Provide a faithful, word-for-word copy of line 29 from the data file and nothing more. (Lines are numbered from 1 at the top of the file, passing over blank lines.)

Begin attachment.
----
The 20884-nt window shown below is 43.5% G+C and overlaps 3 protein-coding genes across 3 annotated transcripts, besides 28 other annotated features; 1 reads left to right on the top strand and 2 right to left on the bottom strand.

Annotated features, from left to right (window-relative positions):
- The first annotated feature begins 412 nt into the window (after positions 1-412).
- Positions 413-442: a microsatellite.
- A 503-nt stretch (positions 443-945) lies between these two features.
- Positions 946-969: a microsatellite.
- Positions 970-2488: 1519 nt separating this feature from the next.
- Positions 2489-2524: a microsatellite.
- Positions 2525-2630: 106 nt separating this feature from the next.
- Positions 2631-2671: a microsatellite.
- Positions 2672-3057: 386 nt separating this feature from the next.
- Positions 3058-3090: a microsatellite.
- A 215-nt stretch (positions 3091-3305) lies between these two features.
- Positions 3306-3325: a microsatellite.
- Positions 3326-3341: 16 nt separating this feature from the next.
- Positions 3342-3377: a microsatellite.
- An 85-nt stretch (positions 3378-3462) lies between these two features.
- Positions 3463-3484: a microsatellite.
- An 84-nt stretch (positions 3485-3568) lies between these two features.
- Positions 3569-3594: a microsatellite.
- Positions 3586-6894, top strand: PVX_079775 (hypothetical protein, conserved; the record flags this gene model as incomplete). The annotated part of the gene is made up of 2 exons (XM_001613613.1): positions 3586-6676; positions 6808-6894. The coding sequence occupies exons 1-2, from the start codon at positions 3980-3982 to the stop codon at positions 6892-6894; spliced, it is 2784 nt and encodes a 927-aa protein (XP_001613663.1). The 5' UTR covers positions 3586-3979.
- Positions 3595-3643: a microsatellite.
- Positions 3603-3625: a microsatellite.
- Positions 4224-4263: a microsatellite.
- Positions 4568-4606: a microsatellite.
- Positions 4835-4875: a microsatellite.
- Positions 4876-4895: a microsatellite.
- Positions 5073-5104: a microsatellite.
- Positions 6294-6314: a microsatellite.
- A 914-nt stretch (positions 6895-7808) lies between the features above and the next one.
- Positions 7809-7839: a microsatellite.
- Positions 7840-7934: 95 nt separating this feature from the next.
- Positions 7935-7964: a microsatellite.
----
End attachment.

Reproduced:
- Positions 6294-6314: a microsatellite.